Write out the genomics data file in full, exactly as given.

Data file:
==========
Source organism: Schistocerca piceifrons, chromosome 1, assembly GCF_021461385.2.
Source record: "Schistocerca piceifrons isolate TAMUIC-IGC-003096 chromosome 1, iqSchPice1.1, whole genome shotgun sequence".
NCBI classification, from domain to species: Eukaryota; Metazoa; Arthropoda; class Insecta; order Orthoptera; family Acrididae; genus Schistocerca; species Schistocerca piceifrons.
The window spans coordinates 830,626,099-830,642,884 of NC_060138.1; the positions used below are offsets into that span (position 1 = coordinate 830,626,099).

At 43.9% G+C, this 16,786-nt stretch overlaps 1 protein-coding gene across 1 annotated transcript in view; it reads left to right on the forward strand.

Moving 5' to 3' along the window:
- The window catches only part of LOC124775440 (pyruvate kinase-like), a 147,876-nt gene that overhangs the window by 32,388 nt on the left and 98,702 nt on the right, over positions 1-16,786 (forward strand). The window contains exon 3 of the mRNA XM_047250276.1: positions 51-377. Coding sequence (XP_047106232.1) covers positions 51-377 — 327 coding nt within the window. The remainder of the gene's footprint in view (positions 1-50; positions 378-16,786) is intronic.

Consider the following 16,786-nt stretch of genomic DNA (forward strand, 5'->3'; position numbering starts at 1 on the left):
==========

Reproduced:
Source organism: Schistocerca piceifrons, chromosome 1, assembly GCF_021461385.2.
Source record: "Schistocerca piceifrons isolate TAMUIC-IGC-003096 chromosome 1, iqSchPice1.1, whole genome shotgun sequence".
NCBI classification, from domain to species: Eukaryota; Metazoa; Arthropoda; class Insecta; order Orthoptera; family Acrididae; genus Schistocerca; species Schistocerca piceifrons.
The window spans coordinates 830,626,099-830,642,884 of NC_060138.1; the positions used below are offsets into that span (position 1 = coordinate 830,626,099).

At 43.9% G+C, this 16,786-nt stretch overlaps 1 protein-coding gene across 1 annotated transcript in view; it reads left to right on the forward strand.

Moving 5' to 3' along the window:
- The window catches only part of LOC124775440 (pyruvate kinase-like), a 147,876-nt gene that overhangs the window by 32,388 nt on the left and 98,702 nt on the right, over positions 1-16,786 (forward strand). The window contains exon 3 of the mRNA XM_047250276.1: positions 51-377. Coding sequence (XP_047106232.1) covers positions 51-377 — 327 coding nt within the window. The remainder of the gene's footprint in view (positions 1-50; positions 378-16,786) is intronic.

Consider the following 16,786-nt stretch of genomic DNA (forward strand, 5'->3'; position numbering starts at 1 on the left):